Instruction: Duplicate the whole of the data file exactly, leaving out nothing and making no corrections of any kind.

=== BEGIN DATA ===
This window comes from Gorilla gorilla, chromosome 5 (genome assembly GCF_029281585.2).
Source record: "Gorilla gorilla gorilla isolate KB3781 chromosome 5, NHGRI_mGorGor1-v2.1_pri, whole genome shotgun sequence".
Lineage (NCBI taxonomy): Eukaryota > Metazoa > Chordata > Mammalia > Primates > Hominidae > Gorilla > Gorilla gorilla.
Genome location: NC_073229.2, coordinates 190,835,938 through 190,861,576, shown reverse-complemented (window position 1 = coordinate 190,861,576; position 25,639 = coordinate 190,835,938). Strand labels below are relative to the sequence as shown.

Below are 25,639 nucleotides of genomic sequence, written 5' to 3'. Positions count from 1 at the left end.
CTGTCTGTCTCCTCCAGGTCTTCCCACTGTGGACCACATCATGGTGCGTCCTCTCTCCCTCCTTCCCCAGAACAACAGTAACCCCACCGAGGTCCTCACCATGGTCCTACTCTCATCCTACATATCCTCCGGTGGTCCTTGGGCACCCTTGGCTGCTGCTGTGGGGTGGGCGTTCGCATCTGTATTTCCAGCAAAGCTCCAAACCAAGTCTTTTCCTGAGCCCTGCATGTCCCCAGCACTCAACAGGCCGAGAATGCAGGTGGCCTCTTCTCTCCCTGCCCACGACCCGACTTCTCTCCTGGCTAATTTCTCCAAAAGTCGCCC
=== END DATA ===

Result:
This window comes from Gorilla gorilla, chromosome 5 (genome assembly GCF_029281585.2).
Source record: "Gorilla gorilla gorilla isolate KB3781 chromosome 5, NHGRI_mGorGor1-v2.1_pri, whole genome shotgun sequence".
Lineage (NCBI taxonomy): Eukaryota > Metazoa > Chordata > Mammalia > Primates > Hominidae > Gorilla > Gorilla gorilla.
Genome location: NC_073229.2, coordinates 190,835,938 through 190,861,576, shown reverse-complemented (window position 1 = coordinate 190,861,576; position 25,639 = coordinate 190,835,938). Strand labels below are relative to the sequence as shown.

Below are 25,639 nucleotides of genomic sequence, written 5' to 3'. Positions count from 1 at the left end.
CTGTCTGTCTCCTCCAGGTCTTCCCACTGTGGACCACATCATGGTGCGTCCTCTCTCCCTCCTTCCCCAGAACAACAGTAACCCCACCGAGGTCCTCACCATGGTCCTACTCTCATCCTACATATCCTCCGGTGGTCCTTGGGCACCCTTGGCTGCTGCTGTGGGGTGGGCGTTCGCATCTGTATTTCCAGCAAAGCTCCAAACCAAGTCTTTTCCTGAGCCCTGCATGTCCCCAGCACTCAACAGGCCGAGAATGCAGGTGGCCTCTTCTCTCCCTGCCCACGACCCGACTTCTCTCCTGGCTAATTTCTCCAAAAGTCGCCC